Reinventing the Melting Pot illustrates how American intellectual discourse has become unmoored from American daily reality. The fundamental assumption of this book, as with almost everything published these days, is that social construction is all-powerful. We shouldn't worry about who or how many come to America because we can mold anybody into anything. To worry about which immigrants to let in is racist.
Yet, at the same time that intellectuals furiously propound the moral superiority of constructionism over selectionism, they, like most other Americans, have lost their taste for actually trying to mold individuals' characters. That's why nobody except Borjas proposed anything new that we should be doing.
It's not hard to think up better ways to help assimilate immigrants. For example, I pointed out on VDARE.COM some time ago:
"You don't get somebody to like you by doing them a favor. That only tends to build resentment over the fact that they are needy and you are not. No, you ask them to do you a favor."
Therefore, I suggested requiring immigrants applying for citizenship to:
"… put in, say, 100 hours of community service... We would have to carefully control what kind of service. Allowing, say, Chinese applicants to work in Chinatown would accomplish nothing. Nor would forcing them to work among the dregs of the native-born. No, immigrant applicants must work in organizations where at least half the volunteers were American citizens and where the people served are not primarily the immigrant's own ethnic group. Filling sandbags for the Red Cross during a flood or hurricane might be the perfect task."
Yet, when I mentioned this at a conference on citizenship, the neocons were aghast. How could I morally demand that an immigrant do something he might not feel like doing?
This reluctance to try to mold people is everywhere today. Look at the business world. Tom Watson Sr. had IBM employees sing 106 company songs. But that kind of social engineering of groupthink, valuable as it was in building a great company, would be inconceivable today. Now it's difficult even to get professionals to wear business suits. Instead, today's corporate ethos is selectionist: Pick the right people and then let them innovate.
Or, take education. Constructionism is the ideology, but selectionism is the reality.
Nowhere in Jacoby's book does anyone dare suggest that immigrants with high IQs might assimilate better than immigrants with low IQs. Indeed, the dread letters "IQ" are verboten in intellectual life these days.
Yet, in the real world, parents scramble to get their kids into magnet schools and gifted programs, many of which select their students explicitly on IQ. (For example, the LA Unified School District operates a Highly Gifted Magnet school specifically open only to kids with stratospheric 145+ IQs.)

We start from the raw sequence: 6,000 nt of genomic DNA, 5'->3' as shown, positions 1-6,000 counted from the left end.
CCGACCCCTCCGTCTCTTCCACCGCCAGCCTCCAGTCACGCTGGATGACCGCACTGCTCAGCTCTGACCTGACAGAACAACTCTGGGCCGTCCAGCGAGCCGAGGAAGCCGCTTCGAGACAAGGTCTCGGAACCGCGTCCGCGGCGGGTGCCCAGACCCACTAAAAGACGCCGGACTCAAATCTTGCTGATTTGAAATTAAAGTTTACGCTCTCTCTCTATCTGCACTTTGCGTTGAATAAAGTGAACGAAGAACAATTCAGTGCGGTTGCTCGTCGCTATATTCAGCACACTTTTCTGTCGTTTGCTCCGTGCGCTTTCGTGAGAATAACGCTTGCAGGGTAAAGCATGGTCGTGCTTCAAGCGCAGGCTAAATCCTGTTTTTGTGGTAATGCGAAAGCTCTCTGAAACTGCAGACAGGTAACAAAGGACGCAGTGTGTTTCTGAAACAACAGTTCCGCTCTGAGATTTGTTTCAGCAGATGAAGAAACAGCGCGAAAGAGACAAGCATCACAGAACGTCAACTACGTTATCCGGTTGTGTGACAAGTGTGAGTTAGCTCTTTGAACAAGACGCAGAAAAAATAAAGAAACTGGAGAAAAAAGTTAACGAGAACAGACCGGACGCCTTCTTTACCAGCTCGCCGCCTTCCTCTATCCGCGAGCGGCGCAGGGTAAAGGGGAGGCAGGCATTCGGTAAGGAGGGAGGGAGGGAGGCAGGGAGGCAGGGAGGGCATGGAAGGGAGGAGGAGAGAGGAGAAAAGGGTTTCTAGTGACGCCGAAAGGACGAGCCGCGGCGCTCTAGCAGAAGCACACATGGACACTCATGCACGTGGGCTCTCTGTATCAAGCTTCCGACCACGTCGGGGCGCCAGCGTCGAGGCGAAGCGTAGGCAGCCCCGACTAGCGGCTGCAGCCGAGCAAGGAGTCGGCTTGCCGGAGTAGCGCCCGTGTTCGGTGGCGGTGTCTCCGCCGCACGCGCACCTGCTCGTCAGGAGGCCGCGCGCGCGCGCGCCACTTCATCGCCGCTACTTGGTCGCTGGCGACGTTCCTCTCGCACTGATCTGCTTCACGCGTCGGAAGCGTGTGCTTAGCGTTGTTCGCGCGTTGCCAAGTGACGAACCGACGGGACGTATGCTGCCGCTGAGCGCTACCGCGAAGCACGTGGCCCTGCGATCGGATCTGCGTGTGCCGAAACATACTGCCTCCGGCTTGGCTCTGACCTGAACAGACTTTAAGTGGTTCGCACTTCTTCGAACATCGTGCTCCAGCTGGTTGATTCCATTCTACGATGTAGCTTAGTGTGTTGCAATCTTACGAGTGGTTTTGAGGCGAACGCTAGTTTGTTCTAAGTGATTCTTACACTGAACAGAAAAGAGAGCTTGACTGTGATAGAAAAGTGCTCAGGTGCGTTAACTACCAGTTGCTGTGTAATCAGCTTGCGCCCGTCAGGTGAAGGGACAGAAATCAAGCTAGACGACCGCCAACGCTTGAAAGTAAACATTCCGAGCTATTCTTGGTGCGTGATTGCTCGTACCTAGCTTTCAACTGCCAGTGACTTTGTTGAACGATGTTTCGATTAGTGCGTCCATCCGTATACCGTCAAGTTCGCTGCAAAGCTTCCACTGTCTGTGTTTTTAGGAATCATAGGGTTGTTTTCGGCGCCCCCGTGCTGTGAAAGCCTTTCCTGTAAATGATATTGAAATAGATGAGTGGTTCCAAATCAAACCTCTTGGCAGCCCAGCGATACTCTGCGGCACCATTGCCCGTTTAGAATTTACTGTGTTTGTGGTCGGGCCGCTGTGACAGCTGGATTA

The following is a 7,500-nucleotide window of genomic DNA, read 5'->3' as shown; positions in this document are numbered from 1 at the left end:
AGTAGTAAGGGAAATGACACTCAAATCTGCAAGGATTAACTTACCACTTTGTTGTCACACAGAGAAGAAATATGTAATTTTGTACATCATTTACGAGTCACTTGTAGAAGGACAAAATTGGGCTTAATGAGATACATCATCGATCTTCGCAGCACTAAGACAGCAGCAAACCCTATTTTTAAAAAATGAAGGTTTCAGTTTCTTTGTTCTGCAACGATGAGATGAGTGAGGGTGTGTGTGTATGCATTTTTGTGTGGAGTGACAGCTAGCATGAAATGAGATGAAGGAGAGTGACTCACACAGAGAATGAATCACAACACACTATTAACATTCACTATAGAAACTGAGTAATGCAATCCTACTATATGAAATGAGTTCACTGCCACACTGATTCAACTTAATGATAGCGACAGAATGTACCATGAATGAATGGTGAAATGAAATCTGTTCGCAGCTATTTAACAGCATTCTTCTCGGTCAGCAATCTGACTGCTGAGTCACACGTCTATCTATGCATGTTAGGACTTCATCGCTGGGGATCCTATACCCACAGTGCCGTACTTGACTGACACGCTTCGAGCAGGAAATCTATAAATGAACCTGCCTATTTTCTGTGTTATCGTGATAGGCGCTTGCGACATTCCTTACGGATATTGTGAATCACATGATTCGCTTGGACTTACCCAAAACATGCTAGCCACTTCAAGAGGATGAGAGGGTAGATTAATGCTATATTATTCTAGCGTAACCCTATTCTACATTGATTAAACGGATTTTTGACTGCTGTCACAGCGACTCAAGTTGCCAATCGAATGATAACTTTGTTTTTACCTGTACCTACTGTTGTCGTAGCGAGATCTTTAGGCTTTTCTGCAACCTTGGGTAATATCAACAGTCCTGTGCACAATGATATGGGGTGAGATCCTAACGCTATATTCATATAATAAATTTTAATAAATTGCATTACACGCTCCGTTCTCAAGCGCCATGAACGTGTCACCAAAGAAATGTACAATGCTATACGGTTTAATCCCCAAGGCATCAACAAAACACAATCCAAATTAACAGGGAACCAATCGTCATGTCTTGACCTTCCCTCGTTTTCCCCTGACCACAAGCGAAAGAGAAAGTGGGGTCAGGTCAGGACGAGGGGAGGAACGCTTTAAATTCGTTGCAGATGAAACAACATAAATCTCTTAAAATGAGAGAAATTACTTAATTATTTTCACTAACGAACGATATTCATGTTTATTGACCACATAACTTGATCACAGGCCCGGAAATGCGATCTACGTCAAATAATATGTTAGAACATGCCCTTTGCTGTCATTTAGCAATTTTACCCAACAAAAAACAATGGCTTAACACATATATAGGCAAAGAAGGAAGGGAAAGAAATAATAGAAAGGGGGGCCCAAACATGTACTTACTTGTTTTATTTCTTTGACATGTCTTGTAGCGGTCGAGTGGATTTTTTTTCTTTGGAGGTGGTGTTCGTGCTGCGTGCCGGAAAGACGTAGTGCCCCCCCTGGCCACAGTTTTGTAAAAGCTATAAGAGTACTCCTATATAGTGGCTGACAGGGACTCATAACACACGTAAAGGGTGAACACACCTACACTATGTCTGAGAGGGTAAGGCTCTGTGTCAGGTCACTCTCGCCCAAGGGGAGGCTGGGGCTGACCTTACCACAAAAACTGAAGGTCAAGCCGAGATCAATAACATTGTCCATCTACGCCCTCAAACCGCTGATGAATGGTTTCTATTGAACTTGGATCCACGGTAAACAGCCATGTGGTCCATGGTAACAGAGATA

When Americans say a neighborhood has "good schools" or "bad schools," they mean "good students" or "bad students."
Nobody cares whether or not a prestigious college does a good job educating its students. As teaching institutions, Stanford has been notorious for grade inflation and Berkeley for assigning grad students with thick accents to lecture huge auditoriums full of bewildered victims. Yet this doesn't hurt their reputations because the status of a top college doesn't depend on how much value it adds to the students it recruits. No—the standing of a college is primarily based on the SAT scores its students made back in high school!
Most relevantly, consider how Tamar Jacoby created Reinventing the Melting Pot. Since she admires the government's mass immigration system so much, she ought to have picked her contributors the same way the government picks immigrants.
- For example, because most immigrants are admitted solely because they are the kin of earlier immigrants, Jacoby should have allowed other pundits to force her to hire their relatives as her authors.
- Or, in the manner of the U.S. Government's Diversity Visa Lottery, she could have let randomly chosen opinion mongers write her book.
- Then again, in the spirit of the new Bush Plan, she could have let any writer in the world contribute a chapter, and the book would have ended up 10,000,000 pages long and in 100 languages.
But, no—she carefully selected as contributors those elite individuals she considers the best and the most congenial with herself.
Did she then seriously attempt to assimilate the first drafts, to mold them into a coherent, persuasive whole? Not that I can tell. She didn't even try to get her contributors to agree on terminology, confessing, "As an editor, I've let the essayists use their own language to describe immigrant absorption."
Nor does it look like she tried to keep her writers from being shown up as ignoramuses by her other writers. I'm not even talking about how Borjas makes practically everyone else look out to lunch. No, she didn't even bother to protect her neocon allies from being made to look foolish by her other neocon allies.
For example, Thernstrom argues that current immigrant groups will assimilate largely automatically because that's what happened to German-Americans. "There was a German ethnic group once, a huge and powerful one. But it has vanished in the melting pot," he intones.
Yet, in the very next chapter, Nathan Glazer explains that German-American multiculturalism didn't die out naturally, but "was expunged by World War I and its aftermath."
And later, Barone gives some details of how German ethnicity was smashed in 1917:
"The Wilson administration and its propagandists conducted a campaign against German culture, renaming sauerkraut 'liberty cabbage,' suppressing German-language schools and newspapers, prosecuting political opponents of the war."
Hmm. Should we try that kind of "campaign" with the Hispanics now?
You might think that Jacoby would have asked Thernstrom to assimilate these facts about German-Americans and the melting pot into a new essay that wouldn't be so laughable.
But, nah, Jacoby's a modern American. And modern Americans just aren't into hassling people like that. That's why we select our colleagues so carefully—to minimize friction and discordance.
Except, according to Jacoby and Co., this prudence and discretion would be wrong when it comes to the fundamental civic duty of choosing who gets to immigrate.
Immigrants ought to select themselves. And we American citizens shouldn't have any opinion on the subject.
And if you think otherwise, that means you were probably begat by the Ku Klux Klan.